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Author Topic: I'm bookmarking this day  (Read 8578 times)
Offline (Male) Josh @ Dreamland
Posted on: September 09, 2009, 10:58:18 PM

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I called it fair and square.

Today consisted mostly of school and battling code. But I had fun, and made another awesome dent, at least.

Code: [Select]
Macros:
a:   Serves as typename : struct
{
  b:   Serves as typename : struct
  {
    member1:  int 
    member2:  int 
  };

  itsanintyoubastard:  int 
  nested_struct_instance:  b 
};

auto:   Serves as typename
bool:   Serves as typename
char:   Serves as typename
socks:  int 
colligma:   namespace
{
  a:  int 
  b:  float 
  c:  double 
  d:  somethin 
  e:  somethin 
  f:  char 
  g:  int  Dereference path: (params = 0)</group>
  h:  int  Dereference path: </group>[]*</group>
  somethin:   Serves as typename : struct
  {
    d:  int 
  };

};

const:   Serves as typename
double:   Serves as typename
effing_a:  a 
float:   Serves as typename
int:   Serves as typename
lime:   Serves as typename : struct
{
  candy:  bool 
  disease:  int 
};

long:   Serves as typename
register:   Serves as typename
short:   Serves as typename
signed:   Serves as typename
some_big_ass_function:  int  Dereference path: (params = 0)</group>
static:   Serves as typename
tt1:   Serves as typename : struct
{
  tt2:   Serves as typename : struct
  {
    tt3:   Serves as typename : struct
    {
      a:  int 
    };

    tt3i:  tt3 
  };

  tt2i:  tt2 
};

tt1i:  tt1 
unsigned:   Serves as typename
volatile:   Serves as typename

That was generated from this code:

Code: [Select]
struct a

{

  int itsanintyoubastard;

  struct b

  {

    int member1, member2;

  } nested_struct_instance;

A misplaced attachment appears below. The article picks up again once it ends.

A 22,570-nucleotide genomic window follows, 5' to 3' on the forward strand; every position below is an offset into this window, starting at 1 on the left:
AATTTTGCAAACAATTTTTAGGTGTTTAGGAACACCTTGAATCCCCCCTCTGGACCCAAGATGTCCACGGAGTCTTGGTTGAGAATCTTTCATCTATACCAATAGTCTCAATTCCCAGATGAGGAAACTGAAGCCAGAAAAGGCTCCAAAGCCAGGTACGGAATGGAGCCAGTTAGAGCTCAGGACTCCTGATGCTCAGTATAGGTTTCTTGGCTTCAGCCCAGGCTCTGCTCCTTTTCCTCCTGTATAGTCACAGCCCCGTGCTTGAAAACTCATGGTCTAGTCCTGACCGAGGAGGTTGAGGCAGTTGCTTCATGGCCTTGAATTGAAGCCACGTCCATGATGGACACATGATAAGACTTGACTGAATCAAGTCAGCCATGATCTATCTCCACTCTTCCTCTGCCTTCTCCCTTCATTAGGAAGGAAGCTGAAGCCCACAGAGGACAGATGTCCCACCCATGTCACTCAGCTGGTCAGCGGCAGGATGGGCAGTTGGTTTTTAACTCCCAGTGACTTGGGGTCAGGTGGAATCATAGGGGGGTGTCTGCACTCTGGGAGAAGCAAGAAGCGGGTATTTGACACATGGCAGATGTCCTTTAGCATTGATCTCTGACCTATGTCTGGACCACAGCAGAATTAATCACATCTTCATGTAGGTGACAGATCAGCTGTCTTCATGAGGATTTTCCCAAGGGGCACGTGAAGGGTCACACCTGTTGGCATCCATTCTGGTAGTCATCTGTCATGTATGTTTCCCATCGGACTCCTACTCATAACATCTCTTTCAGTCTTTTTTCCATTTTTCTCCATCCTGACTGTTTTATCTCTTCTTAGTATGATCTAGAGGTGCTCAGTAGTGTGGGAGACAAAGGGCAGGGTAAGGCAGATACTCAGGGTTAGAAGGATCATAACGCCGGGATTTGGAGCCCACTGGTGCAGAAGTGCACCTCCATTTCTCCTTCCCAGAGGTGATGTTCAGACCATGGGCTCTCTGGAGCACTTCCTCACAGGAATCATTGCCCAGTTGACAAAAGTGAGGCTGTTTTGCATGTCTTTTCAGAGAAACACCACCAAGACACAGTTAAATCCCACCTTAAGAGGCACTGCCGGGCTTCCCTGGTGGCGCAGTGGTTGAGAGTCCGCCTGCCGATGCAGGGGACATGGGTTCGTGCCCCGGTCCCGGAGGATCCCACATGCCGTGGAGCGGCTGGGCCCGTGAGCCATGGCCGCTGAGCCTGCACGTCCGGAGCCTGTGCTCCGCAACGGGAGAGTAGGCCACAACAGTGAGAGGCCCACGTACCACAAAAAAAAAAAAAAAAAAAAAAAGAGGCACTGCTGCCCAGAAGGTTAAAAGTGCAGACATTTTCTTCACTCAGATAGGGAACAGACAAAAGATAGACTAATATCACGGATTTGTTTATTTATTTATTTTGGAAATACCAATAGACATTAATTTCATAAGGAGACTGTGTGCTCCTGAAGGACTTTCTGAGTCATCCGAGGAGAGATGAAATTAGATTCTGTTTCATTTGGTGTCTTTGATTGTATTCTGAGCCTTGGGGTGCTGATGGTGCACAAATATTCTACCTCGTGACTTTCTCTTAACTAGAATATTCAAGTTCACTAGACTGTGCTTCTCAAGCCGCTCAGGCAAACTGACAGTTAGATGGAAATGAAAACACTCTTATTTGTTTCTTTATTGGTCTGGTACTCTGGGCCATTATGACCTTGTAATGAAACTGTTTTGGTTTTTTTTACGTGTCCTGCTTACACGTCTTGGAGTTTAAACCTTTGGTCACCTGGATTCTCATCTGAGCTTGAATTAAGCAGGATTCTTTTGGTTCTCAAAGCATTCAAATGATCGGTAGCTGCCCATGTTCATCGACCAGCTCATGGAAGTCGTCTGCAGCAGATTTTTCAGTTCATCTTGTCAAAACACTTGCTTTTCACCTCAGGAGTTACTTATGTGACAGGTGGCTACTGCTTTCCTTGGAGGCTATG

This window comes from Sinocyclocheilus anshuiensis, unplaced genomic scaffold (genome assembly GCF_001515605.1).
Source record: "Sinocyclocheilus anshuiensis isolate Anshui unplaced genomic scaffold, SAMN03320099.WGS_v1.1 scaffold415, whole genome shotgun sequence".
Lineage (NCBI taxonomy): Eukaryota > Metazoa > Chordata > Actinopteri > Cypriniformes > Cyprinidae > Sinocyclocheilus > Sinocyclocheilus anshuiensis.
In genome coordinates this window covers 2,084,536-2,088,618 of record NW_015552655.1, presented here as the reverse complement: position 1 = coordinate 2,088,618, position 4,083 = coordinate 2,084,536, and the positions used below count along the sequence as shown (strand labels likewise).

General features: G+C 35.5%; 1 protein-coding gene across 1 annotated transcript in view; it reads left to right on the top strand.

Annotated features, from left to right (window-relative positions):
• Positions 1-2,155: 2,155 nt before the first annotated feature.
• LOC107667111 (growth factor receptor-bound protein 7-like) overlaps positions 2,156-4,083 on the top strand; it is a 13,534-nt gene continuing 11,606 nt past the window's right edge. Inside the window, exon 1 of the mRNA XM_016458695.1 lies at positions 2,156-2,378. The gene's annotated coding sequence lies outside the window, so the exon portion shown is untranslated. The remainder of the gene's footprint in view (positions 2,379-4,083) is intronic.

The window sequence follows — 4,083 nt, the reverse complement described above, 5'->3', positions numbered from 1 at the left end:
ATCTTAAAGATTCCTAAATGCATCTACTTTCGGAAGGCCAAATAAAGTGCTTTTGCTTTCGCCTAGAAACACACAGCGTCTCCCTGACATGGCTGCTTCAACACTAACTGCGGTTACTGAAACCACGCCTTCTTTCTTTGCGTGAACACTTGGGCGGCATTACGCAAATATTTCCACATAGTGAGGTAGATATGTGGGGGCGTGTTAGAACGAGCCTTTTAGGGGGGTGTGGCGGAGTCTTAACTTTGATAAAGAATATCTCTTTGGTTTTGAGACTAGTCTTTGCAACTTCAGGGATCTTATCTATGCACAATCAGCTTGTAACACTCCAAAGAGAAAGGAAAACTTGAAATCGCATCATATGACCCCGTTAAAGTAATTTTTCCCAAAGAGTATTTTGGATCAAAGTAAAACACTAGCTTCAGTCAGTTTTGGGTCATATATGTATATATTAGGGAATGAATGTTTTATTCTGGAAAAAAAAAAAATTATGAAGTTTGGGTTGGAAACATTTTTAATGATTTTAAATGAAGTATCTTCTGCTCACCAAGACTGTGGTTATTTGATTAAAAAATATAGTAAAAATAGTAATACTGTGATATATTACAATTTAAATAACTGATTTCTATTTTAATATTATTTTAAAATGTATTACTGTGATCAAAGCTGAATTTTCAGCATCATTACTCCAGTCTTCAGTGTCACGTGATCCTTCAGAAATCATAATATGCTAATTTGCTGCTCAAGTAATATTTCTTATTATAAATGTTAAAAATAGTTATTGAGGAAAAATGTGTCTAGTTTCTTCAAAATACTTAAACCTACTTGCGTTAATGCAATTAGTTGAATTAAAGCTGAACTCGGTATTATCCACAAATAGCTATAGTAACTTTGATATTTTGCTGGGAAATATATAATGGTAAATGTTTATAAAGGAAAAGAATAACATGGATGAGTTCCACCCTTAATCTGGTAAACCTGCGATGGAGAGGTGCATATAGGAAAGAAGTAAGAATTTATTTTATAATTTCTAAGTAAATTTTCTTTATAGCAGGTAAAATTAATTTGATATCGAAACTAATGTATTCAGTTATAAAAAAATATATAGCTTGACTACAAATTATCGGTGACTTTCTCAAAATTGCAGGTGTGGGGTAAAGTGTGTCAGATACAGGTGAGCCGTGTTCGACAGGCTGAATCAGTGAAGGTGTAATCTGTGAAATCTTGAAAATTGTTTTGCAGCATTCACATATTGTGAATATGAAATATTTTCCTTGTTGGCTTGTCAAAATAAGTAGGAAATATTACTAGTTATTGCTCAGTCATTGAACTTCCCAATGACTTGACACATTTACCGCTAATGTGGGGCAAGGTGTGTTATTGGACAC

} effing_a;



namespace colligma

{

  int a;

  float b;

  double c;

 

  struct somethin

  {

    int d;

  } d;

  somethin e;

 

  const mutable char f;

 
  long unsigned int (h)*[2];
 

  int g()

  {

    heh; this does nothing;;;;;;

  }

}

int some_big_ass_function()
{
  some code
}

int socks;

struct tt1
{
  struct tt2
  {
    struct tt3
    {
      int a;
    } tt3i;
  } tt2i;
} tt1i;

struct lime
{
  int disease;
  bool candy;
 
  int operator + ();
};

Pretty awesome. Almost awesome enough to cut it.
Rusky will be amused to know I just moved a 500 line if statement to its own source file. Hahahahahaha. That thing was getting in MY way. Will probably move more.

Things you may have noticed: Supports nested bloody everything. Reports types. Reports references (including functions) in some stack for reverse-iteration. Ignores code.  Clunks out at operator+ because it's skipping another huge-ass if statement I just moved. End of list.

It's damn late, and I'm tired. I'll be up at six tomorrow, so. Just bookmarking this day; it's still mine.
(I'll prolly shoot for some [nearly] equally monumental day coming up, which I will justify with some line of BS.)

Ism is working on an SVN-based updater. This is after we fixed her computer, which is also on Ubuntu, that decided to take a dump and lose her partition table. Through some googling we managed to get it working again from a LiveCD.

Would have made an awesome fish tale if we'd still had time to finish. Nyet...

And night.
« Last Edit: September 09, 2009, 11:00:21 PM by Josh @ Dreamland » Logged
"That is the single most cryptic piece of code I have ever seen." -Master PobbleWobble
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Offline (Male) RetroX
Reply #1 Posted on: September 10, 2009, 06:36:37 PM

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You could shoot for 11/10/09.
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Offline (Male) Josh @ Dreamland
Reply #2 Posted on: September 10, 2009, 07:35:44 PM

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That'd be easy as pie.
Like I was saying yesterday, and as the above demonstrates, the CFile parser is REALLY close to completion. Right now I'm working on parameter declarations, as those require a syntax exception I'm not fond of making. After that, I just have to tell it to recognize the template keyword, which is easy, The template system's already integrated, anyway, just needs the initializer and any debugging that hopefully won't follow.

Then I need to make sure the formatter parser knows what to do with the feedback, and same with syntax checker.